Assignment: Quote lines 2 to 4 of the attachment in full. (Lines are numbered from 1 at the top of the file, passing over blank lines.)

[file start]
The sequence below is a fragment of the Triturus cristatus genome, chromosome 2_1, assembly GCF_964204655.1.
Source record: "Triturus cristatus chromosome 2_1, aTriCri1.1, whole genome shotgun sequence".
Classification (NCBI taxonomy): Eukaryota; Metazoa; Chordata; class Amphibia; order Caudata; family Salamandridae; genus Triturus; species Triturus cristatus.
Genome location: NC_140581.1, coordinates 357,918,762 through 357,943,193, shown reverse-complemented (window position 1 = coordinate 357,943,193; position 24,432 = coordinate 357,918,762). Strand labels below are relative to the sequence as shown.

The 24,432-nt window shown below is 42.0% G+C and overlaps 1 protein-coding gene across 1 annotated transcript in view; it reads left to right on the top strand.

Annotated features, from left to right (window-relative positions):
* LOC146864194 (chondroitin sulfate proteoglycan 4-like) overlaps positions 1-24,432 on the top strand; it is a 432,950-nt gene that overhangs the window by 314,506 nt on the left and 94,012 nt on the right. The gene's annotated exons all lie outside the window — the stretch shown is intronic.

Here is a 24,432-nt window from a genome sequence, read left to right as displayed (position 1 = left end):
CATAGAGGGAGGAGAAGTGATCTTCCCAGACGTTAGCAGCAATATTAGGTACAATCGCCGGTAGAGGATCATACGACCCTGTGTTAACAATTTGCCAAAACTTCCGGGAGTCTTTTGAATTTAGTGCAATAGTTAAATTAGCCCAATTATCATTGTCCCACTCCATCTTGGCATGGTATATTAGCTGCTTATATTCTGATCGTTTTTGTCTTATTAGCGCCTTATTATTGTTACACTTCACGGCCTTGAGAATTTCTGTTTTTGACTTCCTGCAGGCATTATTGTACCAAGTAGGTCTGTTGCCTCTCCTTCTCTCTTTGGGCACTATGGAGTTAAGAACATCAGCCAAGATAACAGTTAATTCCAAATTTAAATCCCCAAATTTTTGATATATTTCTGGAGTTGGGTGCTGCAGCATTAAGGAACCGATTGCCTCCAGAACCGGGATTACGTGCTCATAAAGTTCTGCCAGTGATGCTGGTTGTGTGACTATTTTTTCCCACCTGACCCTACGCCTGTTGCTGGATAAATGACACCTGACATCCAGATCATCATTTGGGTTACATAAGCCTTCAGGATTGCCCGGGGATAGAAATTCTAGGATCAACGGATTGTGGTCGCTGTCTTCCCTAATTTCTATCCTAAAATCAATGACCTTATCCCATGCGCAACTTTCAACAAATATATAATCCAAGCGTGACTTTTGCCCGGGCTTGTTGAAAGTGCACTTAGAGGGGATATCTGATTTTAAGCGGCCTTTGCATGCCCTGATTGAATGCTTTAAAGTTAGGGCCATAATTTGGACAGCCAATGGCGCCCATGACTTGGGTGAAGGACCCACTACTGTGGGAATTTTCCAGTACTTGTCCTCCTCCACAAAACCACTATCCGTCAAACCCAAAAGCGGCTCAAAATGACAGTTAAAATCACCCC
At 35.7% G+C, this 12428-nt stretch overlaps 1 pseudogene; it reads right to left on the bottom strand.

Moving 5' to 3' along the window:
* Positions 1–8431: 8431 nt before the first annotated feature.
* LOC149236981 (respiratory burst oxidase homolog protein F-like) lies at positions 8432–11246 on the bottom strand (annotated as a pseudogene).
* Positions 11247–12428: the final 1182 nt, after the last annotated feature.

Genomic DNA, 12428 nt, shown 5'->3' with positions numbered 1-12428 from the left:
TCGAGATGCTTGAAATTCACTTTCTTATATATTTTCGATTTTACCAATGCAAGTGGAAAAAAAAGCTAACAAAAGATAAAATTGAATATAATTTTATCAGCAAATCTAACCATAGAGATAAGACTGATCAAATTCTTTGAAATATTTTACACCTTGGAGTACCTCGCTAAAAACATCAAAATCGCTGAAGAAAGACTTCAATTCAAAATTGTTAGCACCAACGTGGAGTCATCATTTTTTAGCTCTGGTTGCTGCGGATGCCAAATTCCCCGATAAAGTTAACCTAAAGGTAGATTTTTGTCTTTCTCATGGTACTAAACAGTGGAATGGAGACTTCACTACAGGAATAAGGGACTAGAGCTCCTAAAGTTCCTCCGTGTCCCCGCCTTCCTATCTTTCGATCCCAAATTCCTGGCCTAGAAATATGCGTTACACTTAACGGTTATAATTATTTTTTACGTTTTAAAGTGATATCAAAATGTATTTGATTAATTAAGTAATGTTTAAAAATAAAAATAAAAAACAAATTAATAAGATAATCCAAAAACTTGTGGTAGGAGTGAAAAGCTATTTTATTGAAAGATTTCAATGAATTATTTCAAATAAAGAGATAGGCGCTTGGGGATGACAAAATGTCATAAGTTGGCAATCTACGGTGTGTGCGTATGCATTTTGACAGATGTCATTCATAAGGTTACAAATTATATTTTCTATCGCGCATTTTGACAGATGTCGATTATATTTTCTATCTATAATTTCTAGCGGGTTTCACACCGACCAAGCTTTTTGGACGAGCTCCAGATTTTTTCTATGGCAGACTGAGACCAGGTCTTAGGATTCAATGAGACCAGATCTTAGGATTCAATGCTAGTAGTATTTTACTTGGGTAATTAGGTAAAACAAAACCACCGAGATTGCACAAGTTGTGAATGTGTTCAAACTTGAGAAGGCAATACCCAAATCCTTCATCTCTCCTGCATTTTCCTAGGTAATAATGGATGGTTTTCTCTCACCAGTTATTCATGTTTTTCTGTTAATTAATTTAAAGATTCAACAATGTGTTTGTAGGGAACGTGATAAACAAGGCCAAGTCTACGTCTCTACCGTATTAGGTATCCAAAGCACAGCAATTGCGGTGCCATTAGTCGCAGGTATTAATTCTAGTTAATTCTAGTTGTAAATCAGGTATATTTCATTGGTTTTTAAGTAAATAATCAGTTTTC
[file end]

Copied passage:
Source record: "Triturus cristatus chromosome 2_1, aTriCri1.1, whole genome shotgun sequence".
Classification (NCBI taxonomy): Eukaryota; Metazoa; Chordata; class Amphibia; order Caudata; family Salamandridae; genus Triturus; species Triturus cristatus.
Genome location: NC_140581.1, coordinates 357,918,762 through 357,943,193, shown reverse-complemented (window position 1 = coordinate 357,943,193; position 24,432 = coordinate 357,918,762). Strand labels below are relative to the sequence as shown.